When the Royse City Council was informed that the Royse City Youth Baseball and Softball Association would no longer be able to manage the city’s youth leagues, it faced the possibility of having to halt league operations altogether.
Not wanting to leave hundreds of children in the area potentially without baseball and softball leagues, the council created a recreation coordinator position in December 2017, an opportunity that long-time baseball and softball aficionado Jason Saulters was happy to take up.
“I just like to get out and play and have a good time, and it’s just something I’ve always enjoyed; I love watching it, I love coaching it, I just love being around it,” Saulters said.
Before being named the official lead for the city’s baseball and softball programs, Saulters made his bones as a softball coach, an umpire for the Amateur Softball Association and the commissioner for the youth softball league in Caddo Mills.
Now, he will have a chance to bring more than 10 years of experience to Royse City’s programs.
Saulters, who has a baseball background as a high school athlete, also is a father of four children, all whom have experience playing either baseball or softball. He said this would make him more able to empathize with parents who decide to participate in youth leagues.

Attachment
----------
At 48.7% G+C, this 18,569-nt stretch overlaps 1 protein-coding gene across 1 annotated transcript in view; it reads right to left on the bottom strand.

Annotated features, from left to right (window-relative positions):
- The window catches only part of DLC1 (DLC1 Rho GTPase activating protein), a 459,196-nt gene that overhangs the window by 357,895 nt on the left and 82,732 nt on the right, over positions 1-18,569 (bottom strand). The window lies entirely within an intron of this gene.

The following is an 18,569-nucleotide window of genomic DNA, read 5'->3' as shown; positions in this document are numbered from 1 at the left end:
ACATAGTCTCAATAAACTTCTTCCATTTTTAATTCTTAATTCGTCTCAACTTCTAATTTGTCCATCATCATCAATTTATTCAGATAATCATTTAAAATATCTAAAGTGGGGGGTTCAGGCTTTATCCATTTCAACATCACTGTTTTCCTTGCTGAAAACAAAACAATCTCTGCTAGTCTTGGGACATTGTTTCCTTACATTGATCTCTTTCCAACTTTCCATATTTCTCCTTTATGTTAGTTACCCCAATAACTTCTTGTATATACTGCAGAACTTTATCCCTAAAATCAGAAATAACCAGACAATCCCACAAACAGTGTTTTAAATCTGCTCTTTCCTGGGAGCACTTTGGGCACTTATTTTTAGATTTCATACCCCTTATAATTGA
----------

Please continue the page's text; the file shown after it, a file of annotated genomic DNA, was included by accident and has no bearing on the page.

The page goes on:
At its monthly regular meeting on Jan. 23, the council unanimously approved Saulters’ hiring. He will operate under the Parks and Recreation Department, and will be responsible for overseeing various community events in addition to managing the youth baseball, softball and tee-ball leagues.
“I definitely don’t think this (position) is something we can do without,” Mayor Janet Nichol said at the Jan. 23 meeting.
Martin Torres, the city’s parks and facilities superintendent, was responsible for the vetting and hiring for the new position. He said that Saulters was the most qualified of the six applicants for the spot.
“I could have gotten someone who could just do all the schedules and work behind the computer, but I wanted someone who could step in, answer questions and be more helpful,” Torres said.
Saulters said that the financial burden behind the upkeep of youth baseball and softball leagues is light, and said that the city will be able to afford the costs through sign-up fees, which range from $50 to $100, depending on the age of the children involved. The leagues for 2018 are scheduled to start March 17.
“If you keep kids active and if you keep them involved in the community, I think it says a lot and it does a lot for the kids,” Saulters said. “It teaches them responsibility and discipline, and it will help them even as they get older.”